Less is currently known about how extracellular microbial stimuli activate IL-1β release, or whether the physical nature of the exposure (soluble vs particulate delivery) influences this inflammatory response. Mariathasan et al. have previously demonstrated that exposure to S. aureus can activate the NLRP3 inflammasome in LPS pre-treated mouse macrophages and trigger release of some IL-1β (Mariathasan et al., 2006). Similarly, in human cells, antibiotic-killed S. aureus and purified cell wall peptidoglycan (PGN) have been demonstrated to induce IL-1β secretion (Wang et al., 2000). In this study, we demonstrate that S. aureus PGN must be particulate to activate NLRP3 inflammasomes and IL-1β secretion in mouse macrophages and that the particles must be internalized via phagocytosis. Furthermore, although this phagocytic process triggers production of ROS by the NADPH phagocyte oxidase, ROS production is not required. Instead, we show that lysozyme-dependent degradation of PGN within phagolyosomes is necessary to induce IL-1β secretion from macrophages. We show that live S. aureus strongly suppresses this response by specifically making its PGN resistant to lysozyme. While live S. aureus can stimulate some inflammasome activation, mutant bacteria unable to block lysozyme induce much more inflammasome activation and inflammation in vitro and in vivo. The study shows that bacterial cell wall degradation in macrophage phagosomes is functionally linked to activation of the NLRP3 inflammasome and IL-1β secretion to mount an efficient immune response against extracellular bacterial infection.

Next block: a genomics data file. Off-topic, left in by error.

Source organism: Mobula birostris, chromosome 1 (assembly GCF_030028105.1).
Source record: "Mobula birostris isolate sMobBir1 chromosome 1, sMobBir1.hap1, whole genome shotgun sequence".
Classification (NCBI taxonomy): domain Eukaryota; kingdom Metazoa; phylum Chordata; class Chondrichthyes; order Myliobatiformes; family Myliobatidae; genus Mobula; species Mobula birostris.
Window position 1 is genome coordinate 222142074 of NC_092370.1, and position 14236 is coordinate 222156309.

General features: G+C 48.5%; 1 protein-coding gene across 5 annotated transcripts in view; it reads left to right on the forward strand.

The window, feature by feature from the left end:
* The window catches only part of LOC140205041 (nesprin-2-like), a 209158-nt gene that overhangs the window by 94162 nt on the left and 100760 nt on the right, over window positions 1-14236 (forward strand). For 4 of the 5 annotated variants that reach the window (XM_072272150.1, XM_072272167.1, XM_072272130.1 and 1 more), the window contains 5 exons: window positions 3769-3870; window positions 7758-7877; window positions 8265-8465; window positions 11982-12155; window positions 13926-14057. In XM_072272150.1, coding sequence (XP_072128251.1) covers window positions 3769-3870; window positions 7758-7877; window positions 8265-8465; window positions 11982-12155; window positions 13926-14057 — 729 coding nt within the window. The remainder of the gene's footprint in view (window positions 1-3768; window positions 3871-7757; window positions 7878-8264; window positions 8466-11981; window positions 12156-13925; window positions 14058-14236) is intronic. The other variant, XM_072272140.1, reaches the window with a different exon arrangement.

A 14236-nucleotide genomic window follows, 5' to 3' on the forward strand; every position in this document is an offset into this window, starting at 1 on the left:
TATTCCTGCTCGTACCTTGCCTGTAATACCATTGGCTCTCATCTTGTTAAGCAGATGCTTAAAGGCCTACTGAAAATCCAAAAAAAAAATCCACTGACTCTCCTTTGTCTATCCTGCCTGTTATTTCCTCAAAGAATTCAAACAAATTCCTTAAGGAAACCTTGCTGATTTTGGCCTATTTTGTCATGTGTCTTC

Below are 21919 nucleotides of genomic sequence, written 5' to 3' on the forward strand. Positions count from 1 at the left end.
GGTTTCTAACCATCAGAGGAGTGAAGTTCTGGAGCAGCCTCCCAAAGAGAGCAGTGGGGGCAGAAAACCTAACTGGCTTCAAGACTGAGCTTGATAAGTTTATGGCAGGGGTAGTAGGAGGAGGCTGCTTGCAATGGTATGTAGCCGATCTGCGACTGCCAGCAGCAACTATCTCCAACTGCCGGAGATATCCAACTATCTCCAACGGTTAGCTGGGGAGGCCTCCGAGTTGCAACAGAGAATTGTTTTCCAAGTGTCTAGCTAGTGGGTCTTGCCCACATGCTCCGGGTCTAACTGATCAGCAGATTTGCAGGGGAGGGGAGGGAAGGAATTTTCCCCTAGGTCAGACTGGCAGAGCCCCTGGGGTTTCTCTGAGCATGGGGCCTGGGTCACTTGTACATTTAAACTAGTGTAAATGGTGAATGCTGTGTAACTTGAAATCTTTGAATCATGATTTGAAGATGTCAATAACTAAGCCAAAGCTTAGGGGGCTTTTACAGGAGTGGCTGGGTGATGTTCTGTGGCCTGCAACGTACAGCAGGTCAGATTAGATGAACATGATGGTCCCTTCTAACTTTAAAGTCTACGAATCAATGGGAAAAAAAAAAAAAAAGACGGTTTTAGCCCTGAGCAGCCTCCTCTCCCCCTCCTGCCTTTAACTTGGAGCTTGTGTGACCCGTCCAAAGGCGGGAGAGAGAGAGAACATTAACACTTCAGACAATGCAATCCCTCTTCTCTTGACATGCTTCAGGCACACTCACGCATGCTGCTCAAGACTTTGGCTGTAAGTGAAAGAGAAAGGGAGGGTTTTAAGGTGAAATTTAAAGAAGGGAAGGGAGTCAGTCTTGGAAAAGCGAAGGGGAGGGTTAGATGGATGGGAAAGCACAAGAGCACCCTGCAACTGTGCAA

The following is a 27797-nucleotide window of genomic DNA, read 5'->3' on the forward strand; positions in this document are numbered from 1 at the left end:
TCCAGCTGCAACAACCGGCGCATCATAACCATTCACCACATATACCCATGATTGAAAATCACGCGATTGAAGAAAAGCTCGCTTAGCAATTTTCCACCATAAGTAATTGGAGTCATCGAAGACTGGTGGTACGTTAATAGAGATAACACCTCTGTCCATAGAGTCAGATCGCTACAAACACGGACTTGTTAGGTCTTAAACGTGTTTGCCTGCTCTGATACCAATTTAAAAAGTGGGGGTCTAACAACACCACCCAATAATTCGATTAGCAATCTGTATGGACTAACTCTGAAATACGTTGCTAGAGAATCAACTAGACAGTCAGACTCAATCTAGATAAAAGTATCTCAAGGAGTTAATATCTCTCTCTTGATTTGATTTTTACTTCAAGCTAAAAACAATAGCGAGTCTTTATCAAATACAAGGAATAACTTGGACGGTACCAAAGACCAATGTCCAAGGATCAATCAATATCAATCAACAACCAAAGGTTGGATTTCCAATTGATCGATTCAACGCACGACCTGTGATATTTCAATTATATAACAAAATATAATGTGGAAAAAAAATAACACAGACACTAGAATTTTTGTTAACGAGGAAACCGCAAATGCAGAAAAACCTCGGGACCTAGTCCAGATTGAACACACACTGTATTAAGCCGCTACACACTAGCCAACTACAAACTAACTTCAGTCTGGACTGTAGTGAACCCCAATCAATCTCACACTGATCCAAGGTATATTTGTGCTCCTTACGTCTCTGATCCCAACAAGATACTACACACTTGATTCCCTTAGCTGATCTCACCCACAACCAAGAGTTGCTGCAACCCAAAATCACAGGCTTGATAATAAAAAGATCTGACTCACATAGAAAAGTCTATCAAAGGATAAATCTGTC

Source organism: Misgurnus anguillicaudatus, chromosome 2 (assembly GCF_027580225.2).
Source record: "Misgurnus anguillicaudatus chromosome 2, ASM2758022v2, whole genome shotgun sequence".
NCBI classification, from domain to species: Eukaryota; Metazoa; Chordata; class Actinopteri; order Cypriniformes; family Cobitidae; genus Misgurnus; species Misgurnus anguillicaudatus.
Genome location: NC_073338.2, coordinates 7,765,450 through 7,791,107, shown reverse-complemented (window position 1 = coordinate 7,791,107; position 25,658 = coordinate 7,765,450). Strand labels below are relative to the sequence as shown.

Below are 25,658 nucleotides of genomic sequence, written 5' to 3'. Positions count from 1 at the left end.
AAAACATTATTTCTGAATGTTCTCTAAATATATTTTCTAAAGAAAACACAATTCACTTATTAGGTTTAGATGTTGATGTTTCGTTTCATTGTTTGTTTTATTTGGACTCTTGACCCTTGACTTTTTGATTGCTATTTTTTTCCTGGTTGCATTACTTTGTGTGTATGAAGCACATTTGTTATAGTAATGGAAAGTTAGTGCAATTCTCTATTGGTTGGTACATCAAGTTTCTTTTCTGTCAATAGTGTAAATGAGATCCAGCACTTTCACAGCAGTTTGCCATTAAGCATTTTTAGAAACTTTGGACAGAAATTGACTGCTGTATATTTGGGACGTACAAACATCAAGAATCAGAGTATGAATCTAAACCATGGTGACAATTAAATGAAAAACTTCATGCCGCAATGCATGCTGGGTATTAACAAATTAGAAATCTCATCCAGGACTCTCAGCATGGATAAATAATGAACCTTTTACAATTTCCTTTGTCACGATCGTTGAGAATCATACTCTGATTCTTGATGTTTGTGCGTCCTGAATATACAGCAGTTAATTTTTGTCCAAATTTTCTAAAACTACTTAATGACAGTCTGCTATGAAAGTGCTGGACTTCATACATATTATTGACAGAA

Results